Northeast State announces budget realignment

Northeast State Interim President James King announced today that the College is developing a corrective action plan for its 2018 fiscal year budget.

King said an examination of the College’s finances shows revenues have not kept pace with expenses over the past few years, necessitating a budget realignment.

The Tennessee Board of Regents recently approved the College’s fiscal year 2018 budget which includes corrective actions developed jointly with TBR.

The plan calls for roughly $5 million of reductions in the current year’s budget. These include $2.8 million in cuts to the operating, travel and equipment budgets.

As salaries and benefits account for around 75 percent of the College’s total operating budget, it is unavoidable that reductions to personnel must occur. While some of the reductions can occur through natural attrition and leaving positions vacant, additional measures must be taken to reduce personnel costs.

Plans are currently being considered, but nothing is finalized. King said he pledged to keep the campus community apprised as further corrective measures are developed.

King said all budget managers had been requested to re-examine their individual operating/travel/equipment budgets for any possible adjustments to offset reductions in personnel.

For the near term, King said all purchase requisitions would require approval by vice presidents/division heads, the chief financial officer, and the president.

“I know this will cause unease and concern among our employees and in the community, but I want to be transparent about the College’s financial situation and the need to correct it so Northeast State will continue to thrive and serve our students and our region,” King said. “We will remain focused on our mission: educating our students and helping prepare them for the workforce.”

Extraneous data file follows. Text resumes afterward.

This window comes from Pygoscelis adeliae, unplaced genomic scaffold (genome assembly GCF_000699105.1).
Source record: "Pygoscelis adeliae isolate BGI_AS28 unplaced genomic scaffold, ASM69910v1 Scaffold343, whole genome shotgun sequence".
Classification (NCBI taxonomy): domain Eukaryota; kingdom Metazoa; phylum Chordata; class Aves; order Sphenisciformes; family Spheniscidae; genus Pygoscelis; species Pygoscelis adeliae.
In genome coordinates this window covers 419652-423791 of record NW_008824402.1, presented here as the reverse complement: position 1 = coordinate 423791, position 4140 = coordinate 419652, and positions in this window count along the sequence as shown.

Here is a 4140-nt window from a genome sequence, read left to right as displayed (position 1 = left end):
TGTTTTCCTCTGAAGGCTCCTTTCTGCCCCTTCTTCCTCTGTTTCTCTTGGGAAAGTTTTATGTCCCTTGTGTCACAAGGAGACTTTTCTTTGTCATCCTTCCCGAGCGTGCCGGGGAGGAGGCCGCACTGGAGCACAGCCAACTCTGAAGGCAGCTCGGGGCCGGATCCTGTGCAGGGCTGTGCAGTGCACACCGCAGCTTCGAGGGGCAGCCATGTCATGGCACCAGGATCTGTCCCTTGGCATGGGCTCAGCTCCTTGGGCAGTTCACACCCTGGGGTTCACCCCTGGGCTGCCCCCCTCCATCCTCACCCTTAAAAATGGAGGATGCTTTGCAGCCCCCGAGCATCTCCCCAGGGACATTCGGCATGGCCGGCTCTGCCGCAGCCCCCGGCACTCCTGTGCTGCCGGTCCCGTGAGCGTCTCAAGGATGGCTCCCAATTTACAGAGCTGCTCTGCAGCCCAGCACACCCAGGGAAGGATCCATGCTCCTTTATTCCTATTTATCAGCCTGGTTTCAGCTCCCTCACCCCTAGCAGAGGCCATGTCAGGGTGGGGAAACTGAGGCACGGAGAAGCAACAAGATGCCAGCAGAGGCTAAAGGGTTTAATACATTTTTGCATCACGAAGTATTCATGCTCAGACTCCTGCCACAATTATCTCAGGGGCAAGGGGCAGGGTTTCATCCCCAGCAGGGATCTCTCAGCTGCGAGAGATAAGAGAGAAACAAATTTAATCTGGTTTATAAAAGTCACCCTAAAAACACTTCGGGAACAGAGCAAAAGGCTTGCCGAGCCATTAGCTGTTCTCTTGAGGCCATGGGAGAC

Shaped-Note Singing Convention Concert July 27 at WRCPA

Shaped-note singing is an American tradition of hymn-singing that endures today in churches and annual singing schools and conventions. Music lovers of all stripes can enjoy this unique style when Northeast State hosts the Shaped-Note Singing Convention Concert on July 27 at 7:00 p.m. The show is free and open to the public.

The shaped-note singing style began in New England in the 18th century and made its way to the Southern states where it enjoyed popularity through the mid-19th century. Basically, shaped-notes allow for a simplified way to read music. Based on squares, ovals, diamonds, and triangles – the distinctive shapes of the notes instantly tell what pitch to sing. The style gained a great following in colonial times when many singers were musically untrained.

The Shaped-Note Singing Convention Concert happens July 27 at 7:00 p.m.

This concert is part of the College’s “Hot Nights, Cool Music” summer concert series continuing through July. The show takes place in the Wellmont Regional Center for the Performing Arts Theatre at the Blountville campus next to Tri-Cities Regional Airport.

Doors open at 6:30 p.m. For more information, contact or 423.279.7669.

NE at Johnson City hosts TN Reconnect Fair July 20

Northeast State’s Office of Enrollment Services is on the road again hosting a Tennessee Reconnect Information Fair on July 20 from 6:00 p.m. to 7:00 p.m. at the College’s Johnson City campus, 101 E. Market Street.

Northeast State hosts this free-to-attend event the public seeking information about Tennessee Reconnect as well as Tennessee Promise and how to enroll this fall.

Attendees can meet with staff and learn more about the College and Tennessee Reconnect. For more information about this event, contact Northeast State Enrollment Services at 423.323.0229 or

Wanted for fall: Keeping Our Promise peer mentors!

Support your fellow Northeast State students. Become a Keeping Our Promise peer mentor this year!

Northeast State students are eligible to become Promise peer mentors provided they have grade point averages of 3.0 or higher and have been enrolled at Northeast State for at least two semesters. Mentor applicants must be enrolled for the 2017-18 academic year as well.

Be a hero. Be a Keeping Our Promise peer mentor.

Apply to be a Keeping Our Promise Mentor at this link:

Peer mentors receive a stipend of $250 per semester.  Mentors must commit to mentoring five students for at least one academic year.  A successful mentor will:

  • Support students during their academic and social adjustment to college
  • Know how to refer students to appropriate campus resources when needed
  • Work with individual instructors and departments to develop smaller communities to involve and engage students in their college experience.